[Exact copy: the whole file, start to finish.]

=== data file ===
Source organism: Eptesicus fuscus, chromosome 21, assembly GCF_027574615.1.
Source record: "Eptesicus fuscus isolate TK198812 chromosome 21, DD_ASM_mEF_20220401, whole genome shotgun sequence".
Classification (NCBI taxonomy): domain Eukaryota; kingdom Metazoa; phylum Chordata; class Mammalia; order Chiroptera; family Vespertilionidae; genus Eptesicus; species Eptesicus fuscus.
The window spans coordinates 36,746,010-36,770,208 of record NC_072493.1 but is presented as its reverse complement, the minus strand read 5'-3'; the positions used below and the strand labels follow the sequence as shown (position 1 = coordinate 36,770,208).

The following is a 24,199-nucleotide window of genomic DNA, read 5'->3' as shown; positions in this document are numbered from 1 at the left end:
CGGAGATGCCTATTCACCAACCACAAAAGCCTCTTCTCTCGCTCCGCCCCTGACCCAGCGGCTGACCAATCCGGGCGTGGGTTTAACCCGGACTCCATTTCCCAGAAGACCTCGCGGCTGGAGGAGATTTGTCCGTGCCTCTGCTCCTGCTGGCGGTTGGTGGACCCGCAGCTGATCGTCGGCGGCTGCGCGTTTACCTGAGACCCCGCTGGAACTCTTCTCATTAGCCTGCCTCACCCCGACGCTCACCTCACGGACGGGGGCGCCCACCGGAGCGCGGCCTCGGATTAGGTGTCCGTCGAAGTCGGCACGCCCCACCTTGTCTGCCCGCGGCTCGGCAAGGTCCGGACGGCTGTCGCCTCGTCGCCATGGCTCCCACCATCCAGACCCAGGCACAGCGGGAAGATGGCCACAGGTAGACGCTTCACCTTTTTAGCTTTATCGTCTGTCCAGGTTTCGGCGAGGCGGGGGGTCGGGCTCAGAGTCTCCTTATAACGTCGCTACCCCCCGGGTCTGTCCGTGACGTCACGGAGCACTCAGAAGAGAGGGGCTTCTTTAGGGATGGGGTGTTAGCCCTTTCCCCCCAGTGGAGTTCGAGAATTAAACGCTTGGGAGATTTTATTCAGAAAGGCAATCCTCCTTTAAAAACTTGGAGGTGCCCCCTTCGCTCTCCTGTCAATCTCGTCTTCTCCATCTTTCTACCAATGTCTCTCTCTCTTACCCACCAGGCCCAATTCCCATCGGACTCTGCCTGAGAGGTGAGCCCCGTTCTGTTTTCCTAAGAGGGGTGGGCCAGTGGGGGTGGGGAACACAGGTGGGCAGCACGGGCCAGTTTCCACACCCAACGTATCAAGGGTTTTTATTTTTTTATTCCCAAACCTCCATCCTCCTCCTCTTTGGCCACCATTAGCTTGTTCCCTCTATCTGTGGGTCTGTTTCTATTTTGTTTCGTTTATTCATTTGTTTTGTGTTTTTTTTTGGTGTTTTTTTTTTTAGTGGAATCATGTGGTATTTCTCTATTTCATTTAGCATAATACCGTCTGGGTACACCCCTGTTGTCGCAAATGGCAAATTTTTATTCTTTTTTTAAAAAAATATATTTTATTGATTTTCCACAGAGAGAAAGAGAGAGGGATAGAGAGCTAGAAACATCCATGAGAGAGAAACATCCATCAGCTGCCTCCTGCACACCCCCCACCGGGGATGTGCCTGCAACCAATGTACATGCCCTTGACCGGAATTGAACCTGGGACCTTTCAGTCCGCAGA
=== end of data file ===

Source organism: Eptesicus fuscus, chromosome 21, assembly GCF_027574615.1.
Source record: "Eptesicus fuscus isolate TK198812 chromosome 21, DD_ASM_mEF_20220401, whole genome shotgun sequence".
Classification (NCBI taxonomy): domain Eukaryota; kingdom Metazoa; phylum Chordata; class Mammalia; order Chiroptera; family Vespertilionidae; genus Eptesicus; species Eptesicus fuscus.
The window spans coordinates 36,746,010-36,770,208 of record NC_072493.1 but is presented as its reverse complement, the minus strand read 5'-3'; the positions used below and the strand labels follow the sequence as shown (position 1 = coordinate 36,770,208).

The following is a 24,199-nucleotide window of genomic DNA, read 5'->3' as shown; positions in this document are numbered from 1 at the left end:
CGGAGATGCCTATTCACCAACCACAAAAGCCTCTTCTCTCGCTCCGCCCCTGACCCAGCGGCTGACCAATCCGGGCGTGGGTTTAACCCGGACTCCATTTCCCAGAAGACCTCGCGGCTGGAGGAGATTTGTCCGTGCCTCTGCTCCTGCTGGCGGTTGGTGGACCCGCAGCTGATCGTCGGCGGCTGCGCGTTTACCTGAGACCCCGCTGGAACTCTTCTCATTAGCCTGCCTCACCCCGACGCTCACCTCACGGACGGGGGCGCCCACCGGAGCGCGGCCTCGGATTAGGTGTCCGTCGAAGTCGGCACGCCCCACCTTGTCTGCCCGCGGCTCGGCAAGGTCCGGACGGCTGTCGCCTCGTCGCCATGGCTCCCACCATCCAGACCCAGGCACAGCGGGAAGATGGCCACAGGTAGACGCTTCACCTTTTTAGCTTTATCGTCTGTCCAGGTTTCGGCGAGGCGGGGGGTCGGGCTCAGAGTCTCCTTATAACGTCGCTACCCCCCGGGTCTGTCCGTGACGTCACGGAGCACTCAGAAGAGAGGGGCTTCTTTAGGGATGGGGTGTTAGCCCTTTCCCCCCAGTGGAGTTCGAGAATTAAACGCTTGGGAGATTTTATTCAGAAAGGCAATCCTCCTTTAAAAACTTGGAGGTGCCCCCTTCGCTCTCCTGTCAATCTCGTCTTCTCCATCTTTCTACCAATGTCTCTCTCTCTTACCCACCAGGCCCAATTCCCATCGGACTCTGCCTGAGAGGTGAGCCCCGTTCTGTTTTCCTAAGAGGGGTGGGCCAGTGGGGGTGGGGAACACAGGTGGGCAGCACGGGCCAGTTTCCACACCCAACGTATCAAGGGTTTTTATTTTTTTATTCCCAAACCTCCATCCTCCTCCTCTTTGGCCACCATTAGCTTGTTCCCTCTATCTGTGGGTCTGTTTCTATTTTGTTTCGTTTATTCATTTGTTTTGTGTTTTTTTTTGGTGTTTTTTTTTTTAGTGGAATCATGTGGTATTTCTCTATTTCATTTAGCATAATACCGTCTGGGTACACCCCTGTTGTCGCAAATGGCAAATTTTTATTCTTTTTTTAAAAAAATATATTTTATTGATTTTCCACAGAGAGAAAGAGAGAGGGATAGAGAGCTAGAAACATCCATGAGAGAGAAACATCCATCAGCTGCCTCCTGCACACCCCCCACCGGGGATGTGCCTGCAACCAATGTACATGCCCTTGACCGGAATTGAACCTGGGACCTTTCAGTCCGCAGA